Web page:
Career Snapshot: Psychometric Tests
Many employers use psychometric tests as part of their recruitment process, for both internships and graduate roles. These could be aptitude tests (such as numerical, verbal or diagrammatical reasoning) or personality tests,or Situational Judgement Tests (SJTs).
In this section, you will find resources on how to best prepare for these tests and links to practice test websites. Watch the video here Career Snapshot: Psychometric Tests to get an overview of psychometric tests and our top tips, and see our handouts Psychometric Tests [pdf] and Assessment Centres [pdf].
Psychometric tests are designed to be reliable, valid, objective measures of aspects such as aptitude, ability or personality trait. Typically they are done online and can be encountered early on in the recruitment process, perhaps soon after you’ve submitted an application and may be repeated at the Assessment Centre stage as well. The tests are often timed and the results are standardised, which means they enable accurate comparisons to be made between test-takers.
- Aptitude or Ability Tests - these are designed to assess your level of ability in a particular skill required for the role. Typically they involve questions focused on verbal, numerical and diagrammatic reasoning. The level of academic knowledge required isn’t usually that high (e.g. GCSE level mathematics) but the way that the questions are asked can be different to what you are used to. The best way to get better is to practise!
- Situational Judgement Tests (SJTs) – these assess your approach to resolving problems in workplace situations. You are presented with a hypothetical workplace situation and will choose a response from pre-defined options or rank the responses from best to worst. Our top tip is to review the organisation’s values as often the best response connects to these values and the behaviours they expect from their employees. Consider any ethical aspects as well as current trends/challenges that the industry sector/organisation faces (e.g. environmental factors within the oil and gas sector). It can be helpful to think in terms of firstly ‘what will benefit the business and/or our clients?’ and also, a close second, ‘what will benefit the team and/or my colleagues?’. If you’re considering both these aspects when deciding how you’d respond then you should be on the right lines.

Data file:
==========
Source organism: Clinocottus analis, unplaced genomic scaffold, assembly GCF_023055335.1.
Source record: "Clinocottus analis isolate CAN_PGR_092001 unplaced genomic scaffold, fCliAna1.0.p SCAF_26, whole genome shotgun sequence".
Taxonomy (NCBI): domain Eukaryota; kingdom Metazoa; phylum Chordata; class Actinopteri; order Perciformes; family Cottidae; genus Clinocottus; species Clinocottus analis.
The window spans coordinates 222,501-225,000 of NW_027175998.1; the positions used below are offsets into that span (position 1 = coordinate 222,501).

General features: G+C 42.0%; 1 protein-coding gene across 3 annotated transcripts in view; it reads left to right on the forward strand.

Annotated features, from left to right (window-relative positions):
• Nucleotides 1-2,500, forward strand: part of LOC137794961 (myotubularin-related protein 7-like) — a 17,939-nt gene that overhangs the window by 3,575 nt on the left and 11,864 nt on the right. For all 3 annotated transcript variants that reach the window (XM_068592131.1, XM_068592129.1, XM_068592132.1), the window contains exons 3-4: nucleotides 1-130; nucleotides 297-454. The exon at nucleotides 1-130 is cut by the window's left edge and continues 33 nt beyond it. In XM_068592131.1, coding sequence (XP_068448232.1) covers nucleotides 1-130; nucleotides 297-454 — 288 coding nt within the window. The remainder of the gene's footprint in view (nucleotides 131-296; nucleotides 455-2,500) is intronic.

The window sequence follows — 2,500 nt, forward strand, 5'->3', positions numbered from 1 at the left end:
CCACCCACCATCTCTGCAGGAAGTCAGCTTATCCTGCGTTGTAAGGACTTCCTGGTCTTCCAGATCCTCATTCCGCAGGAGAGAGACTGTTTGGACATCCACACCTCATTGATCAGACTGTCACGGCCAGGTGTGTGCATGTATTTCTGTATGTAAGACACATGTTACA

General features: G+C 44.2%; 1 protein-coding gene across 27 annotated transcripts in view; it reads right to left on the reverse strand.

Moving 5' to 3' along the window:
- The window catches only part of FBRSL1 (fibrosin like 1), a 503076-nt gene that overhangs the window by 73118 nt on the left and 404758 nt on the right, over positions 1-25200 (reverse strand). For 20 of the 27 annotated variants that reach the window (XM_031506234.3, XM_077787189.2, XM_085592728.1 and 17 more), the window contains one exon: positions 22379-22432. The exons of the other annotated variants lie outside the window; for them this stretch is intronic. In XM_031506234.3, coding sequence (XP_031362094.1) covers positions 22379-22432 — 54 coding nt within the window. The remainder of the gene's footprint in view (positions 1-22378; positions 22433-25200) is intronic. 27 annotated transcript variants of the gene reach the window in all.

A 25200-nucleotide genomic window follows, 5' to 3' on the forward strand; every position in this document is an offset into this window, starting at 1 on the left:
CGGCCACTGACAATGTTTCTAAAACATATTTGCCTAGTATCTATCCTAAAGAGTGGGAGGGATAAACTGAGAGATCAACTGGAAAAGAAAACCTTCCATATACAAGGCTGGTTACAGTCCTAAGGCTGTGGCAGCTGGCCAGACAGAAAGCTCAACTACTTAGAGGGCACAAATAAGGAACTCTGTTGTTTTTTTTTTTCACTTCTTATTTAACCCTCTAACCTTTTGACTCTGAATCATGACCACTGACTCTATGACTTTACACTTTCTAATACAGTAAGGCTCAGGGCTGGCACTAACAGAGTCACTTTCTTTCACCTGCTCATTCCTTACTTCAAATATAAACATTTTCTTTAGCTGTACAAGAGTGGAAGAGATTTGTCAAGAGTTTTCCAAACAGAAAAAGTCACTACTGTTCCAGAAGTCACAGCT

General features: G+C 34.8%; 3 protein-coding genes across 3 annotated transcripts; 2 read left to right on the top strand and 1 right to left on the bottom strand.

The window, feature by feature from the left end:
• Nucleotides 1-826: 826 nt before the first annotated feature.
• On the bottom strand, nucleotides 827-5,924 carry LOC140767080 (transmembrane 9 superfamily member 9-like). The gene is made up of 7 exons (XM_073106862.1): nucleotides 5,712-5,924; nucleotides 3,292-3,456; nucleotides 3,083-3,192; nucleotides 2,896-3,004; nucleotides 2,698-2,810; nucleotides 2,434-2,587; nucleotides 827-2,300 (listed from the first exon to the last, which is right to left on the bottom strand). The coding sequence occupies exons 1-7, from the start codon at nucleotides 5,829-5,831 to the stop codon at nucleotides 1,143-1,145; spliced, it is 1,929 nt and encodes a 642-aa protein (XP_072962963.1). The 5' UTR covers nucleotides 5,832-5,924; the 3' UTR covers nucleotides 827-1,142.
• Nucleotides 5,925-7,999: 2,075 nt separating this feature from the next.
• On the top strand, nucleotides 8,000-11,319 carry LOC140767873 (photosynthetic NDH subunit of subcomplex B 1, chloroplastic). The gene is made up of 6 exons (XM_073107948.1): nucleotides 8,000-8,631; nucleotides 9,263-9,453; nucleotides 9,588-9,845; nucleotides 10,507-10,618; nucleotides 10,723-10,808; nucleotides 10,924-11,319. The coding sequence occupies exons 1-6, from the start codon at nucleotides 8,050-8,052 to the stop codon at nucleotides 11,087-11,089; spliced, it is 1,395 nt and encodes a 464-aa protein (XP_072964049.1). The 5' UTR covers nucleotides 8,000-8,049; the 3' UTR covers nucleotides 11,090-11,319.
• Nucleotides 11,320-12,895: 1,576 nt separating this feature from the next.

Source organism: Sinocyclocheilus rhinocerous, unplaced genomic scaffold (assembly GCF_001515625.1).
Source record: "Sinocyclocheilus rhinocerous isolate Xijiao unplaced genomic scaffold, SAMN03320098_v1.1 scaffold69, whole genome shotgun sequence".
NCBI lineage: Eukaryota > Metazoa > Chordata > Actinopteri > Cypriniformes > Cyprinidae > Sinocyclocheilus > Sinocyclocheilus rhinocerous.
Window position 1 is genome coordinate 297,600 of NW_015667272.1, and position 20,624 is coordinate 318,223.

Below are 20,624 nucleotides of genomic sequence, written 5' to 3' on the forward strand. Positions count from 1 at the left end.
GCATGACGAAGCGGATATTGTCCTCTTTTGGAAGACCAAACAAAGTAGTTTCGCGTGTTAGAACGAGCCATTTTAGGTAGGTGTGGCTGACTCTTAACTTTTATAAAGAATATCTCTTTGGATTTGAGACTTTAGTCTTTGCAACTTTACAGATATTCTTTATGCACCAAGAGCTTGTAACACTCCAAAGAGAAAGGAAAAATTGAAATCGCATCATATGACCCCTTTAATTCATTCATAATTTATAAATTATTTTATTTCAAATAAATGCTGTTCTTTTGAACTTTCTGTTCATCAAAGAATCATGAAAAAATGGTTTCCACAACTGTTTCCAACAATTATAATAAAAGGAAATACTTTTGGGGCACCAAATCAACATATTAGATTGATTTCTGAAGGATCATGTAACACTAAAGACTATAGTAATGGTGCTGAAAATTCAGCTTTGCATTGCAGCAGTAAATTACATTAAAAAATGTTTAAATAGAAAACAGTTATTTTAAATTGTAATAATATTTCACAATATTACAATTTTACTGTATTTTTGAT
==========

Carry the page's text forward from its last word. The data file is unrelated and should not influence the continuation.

- Personality Questionnaires – these are designed to assess your personality traits or preferences, typically exploring your individual behaviour, attitudes, motivations or opinions. The tests help to identify candidates who are best suited for a specific position and estimate the likelihood of them excelling in the role. There are no ‘right’ or ‘wrong’ answers however your responses can indicate if your personality matches that of the ideal candidate, e.g. a timid or shy person is probably not the right person for a job in sales. These assessments are not normally timed, cannot really be prepared for and generally feel less like an exam. Follow the instructions given to you, respond with what comes naturally and don’t try to second guess what the employer is looking for.
- Game-based Assessments – there is an increasing trend for organisations to gamify their psychometric tests using puzzles or simulations. These games can be used to check logic, cognitive problem solving skills, natural behaviour, goal setting, decision making or even attention spans. It’s not easy to prepare for these tests as you don’t know what each game will be measuring or what you may encounter during the process. Most games involve scoring points or completing tasks within timeframes which can add to the “enjoyment factor” and make them seem less like a test but do consider what might be being assessed by the organisation. For example, if a game allows you to score big points by taking risks, but the employer values caution over risk, then a high score is not necessarily a good thing! Make sure you read the instructions carefully, be yourself while being mindful of the possible attributes being assessed, take the games seriously but try to enjoy the process.
- Virtual Reality (VR) – a growing number of employers are actively embracing new technologies within recruitment activities one emerging trend is the use of VR at assessment centres. VR enables recruiters to create immersive and interactive environments in which candidates experience simulated scenarios and attempt to solve problems or complete challenges. The activities can be workplace scenarios for example preparing for a meeting using items available in the VR scenario through to more imaginative activities such as breaking into a vault or an Egyptian Tomb!
Whatever type of assessment you encounter in the recruitment process make sure you follow this advice. Practise to familiarise yourself with the different types of tests and questioning styles. Make use of practise resources and events, puzzle books and cognitive apps can help train your brain and ensure your basics mathematics is up to standard. Familiarise yourself with organisation values and potentially read some business reports or news articles and practise extracting key information from paragraphs of text through speed reading etc. When you come to take a test you should treat it like an exam and find a quiet location with minimal distractions. If you require any reasonable adjustments (for example if you receive additional time for exams at Imperial due to a disability) then you should speak to the recruiter in advance of taking the test as similar adjustments could be available for you when doing these tests.
FREE ONLINE TESTS
- Assessment Training Free Tests - free test publisher packages and aptitude tests